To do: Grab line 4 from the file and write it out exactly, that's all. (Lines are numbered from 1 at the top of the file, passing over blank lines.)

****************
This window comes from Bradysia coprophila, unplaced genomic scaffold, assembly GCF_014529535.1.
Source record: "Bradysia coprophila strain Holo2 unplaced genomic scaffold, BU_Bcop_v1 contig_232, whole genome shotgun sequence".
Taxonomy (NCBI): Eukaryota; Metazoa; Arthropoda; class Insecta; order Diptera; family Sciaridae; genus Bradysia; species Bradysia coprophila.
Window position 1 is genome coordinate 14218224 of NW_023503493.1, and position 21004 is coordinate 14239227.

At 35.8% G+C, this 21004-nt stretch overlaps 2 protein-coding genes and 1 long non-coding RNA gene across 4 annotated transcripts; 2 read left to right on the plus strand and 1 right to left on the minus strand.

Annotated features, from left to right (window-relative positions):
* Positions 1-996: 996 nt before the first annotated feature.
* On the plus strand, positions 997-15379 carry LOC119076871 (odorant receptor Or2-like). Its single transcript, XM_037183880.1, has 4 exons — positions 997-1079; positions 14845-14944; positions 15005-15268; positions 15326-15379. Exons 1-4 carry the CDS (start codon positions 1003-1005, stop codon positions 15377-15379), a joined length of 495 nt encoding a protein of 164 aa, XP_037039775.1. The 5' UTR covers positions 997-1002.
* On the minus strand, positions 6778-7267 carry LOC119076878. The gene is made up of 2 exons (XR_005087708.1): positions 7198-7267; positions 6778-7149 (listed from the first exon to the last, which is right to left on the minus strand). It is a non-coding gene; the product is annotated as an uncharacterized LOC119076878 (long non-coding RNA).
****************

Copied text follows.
Window position 1 is genome coordinate 14218224 of NW_023503493.1, and position 21004 is coordinate 14239227.